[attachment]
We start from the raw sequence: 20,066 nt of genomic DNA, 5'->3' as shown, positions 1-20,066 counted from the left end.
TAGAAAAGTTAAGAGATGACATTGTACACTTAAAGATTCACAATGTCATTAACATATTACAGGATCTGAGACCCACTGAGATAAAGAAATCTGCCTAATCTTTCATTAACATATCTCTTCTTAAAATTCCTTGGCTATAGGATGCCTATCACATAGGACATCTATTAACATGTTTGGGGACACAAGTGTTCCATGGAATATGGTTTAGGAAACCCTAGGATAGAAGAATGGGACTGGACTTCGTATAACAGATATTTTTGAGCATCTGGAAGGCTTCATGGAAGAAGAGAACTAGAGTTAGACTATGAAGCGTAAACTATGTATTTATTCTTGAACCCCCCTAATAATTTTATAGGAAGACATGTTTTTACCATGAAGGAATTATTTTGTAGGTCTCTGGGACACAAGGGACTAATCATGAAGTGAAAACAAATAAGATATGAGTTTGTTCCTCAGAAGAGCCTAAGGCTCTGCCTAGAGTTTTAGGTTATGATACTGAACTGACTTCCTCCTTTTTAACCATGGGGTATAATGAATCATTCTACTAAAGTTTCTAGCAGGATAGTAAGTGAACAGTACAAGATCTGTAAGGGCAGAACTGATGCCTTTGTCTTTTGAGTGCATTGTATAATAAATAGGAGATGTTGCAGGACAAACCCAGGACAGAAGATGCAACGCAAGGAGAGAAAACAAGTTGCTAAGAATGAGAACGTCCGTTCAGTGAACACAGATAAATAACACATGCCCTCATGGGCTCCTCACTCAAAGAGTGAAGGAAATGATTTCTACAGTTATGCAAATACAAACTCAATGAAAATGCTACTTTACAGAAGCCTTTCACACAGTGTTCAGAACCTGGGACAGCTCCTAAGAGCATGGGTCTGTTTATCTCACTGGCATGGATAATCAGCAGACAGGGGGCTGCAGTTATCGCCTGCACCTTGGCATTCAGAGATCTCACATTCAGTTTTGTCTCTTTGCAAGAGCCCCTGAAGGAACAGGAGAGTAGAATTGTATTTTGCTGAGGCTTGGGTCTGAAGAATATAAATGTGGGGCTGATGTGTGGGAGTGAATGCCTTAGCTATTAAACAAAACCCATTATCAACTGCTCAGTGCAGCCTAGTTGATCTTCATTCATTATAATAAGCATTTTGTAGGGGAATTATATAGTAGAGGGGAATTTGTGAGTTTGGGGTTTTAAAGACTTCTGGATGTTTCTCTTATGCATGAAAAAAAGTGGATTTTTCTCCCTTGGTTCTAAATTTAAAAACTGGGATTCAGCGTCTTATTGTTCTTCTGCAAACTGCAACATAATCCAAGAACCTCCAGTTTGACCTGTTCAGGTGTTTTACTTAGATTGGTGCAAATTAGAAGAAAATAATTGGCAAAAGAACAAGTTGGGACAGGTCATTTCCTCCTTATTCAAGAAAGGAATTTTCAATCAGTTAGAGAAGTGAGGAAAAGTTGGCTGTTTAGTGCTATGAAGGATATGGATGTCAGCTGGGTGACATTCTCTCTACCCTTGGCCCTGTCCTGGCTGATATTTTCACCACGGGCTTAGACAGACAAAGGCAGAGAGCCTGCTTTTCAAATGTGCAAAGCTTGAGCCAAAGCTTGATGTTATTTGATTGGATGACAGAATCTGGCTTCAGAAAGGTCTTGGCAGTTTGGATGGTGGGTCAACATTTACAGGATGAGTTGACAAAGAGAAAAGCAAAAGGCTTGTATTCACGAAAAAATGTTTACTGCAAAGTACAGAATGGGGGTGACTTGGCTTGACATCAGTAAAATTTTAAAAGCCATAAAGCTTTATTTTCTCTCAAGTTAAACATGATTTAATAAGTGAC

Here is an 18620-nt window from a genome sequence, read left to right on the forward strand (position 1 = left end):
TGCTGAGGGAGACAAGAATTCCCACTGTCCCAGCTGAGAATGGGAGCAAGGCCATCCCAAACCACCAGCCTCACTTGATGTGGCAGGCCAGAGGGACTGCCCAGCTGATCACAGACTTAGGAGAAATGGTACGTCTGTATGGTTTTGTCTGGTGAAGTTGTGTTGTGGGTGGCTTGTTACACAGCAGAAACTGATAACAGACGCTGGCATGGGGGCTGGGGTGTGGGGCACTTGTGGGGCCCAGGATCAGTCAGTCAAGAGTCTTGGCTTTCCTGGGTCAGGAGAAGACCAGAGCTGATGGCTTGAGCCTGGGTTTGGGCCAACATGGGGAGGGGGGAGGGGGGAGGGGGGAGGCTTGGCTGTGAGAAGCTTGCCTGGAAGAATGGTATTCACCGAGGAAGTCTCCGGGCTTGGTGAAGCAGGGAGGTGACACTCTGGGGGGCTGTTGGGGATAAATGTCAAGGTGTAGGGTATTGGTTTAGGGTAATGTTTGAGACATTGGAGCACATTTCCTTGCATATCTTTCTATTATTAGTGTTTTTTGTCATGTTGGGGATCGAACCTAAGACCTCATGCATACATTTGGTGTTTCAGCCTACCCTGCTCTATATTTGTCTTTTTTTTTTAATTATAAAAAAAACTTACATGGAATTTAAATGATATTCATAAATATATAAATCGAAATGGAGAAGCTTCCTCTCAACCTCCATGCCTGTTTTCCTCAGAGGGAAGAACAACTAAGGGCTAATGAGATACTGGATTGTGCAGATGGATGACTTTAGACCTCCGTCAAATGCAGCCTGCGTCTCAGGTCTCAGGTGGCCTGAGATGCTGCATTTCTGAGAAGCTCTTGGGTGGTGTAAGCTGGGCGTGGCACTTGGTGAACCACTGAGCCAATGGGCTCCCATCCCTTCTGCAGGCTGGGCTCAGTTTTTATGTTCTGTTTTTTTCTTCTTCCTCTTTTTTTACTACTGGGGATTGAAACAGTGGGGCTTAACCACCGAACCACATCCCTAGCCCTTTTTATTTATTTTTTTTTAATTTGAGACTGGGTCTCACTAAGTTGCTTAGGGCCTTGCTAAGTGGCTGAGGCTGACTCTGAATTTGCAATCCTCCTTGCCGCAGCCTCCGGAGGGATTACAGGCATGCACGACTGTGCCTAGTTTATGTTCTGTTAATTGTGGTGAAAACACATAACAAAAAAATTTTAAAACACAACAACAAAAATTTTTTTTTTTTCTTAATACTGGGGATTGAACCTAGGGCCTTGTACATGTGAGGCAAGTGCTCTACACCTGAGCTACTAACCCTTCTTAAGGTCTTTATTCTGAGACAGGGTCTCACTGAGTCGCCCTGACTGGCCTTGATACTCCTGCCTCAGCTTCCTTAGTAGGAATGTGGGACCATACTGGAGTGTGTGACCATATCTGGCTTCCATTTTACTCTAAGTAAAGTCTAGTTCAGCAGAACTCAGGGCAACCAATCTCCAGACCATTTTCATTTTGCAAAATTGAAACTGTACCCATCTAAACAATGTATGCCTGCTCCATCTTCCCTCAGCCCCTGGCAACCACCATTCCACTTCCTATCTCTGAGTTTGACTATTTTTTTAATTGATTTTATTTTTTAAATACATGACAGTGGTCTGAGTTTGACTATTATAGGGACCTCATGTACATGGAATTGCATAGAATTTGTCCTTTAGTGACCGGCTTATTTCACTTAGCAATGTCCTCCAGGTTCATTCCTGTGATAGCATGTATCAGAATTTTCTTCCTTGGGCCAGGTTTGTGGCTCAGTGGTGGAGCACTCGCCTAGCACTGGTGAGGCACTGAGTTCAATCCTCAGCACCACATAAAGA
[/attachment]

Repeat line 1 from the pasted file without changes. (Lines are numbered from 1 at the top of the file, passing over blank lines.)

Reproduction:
We start from the raw sequence: 20,066 nt of genomic DNA, 5'->3' as shown, positions 1-20,066 counted from the left end.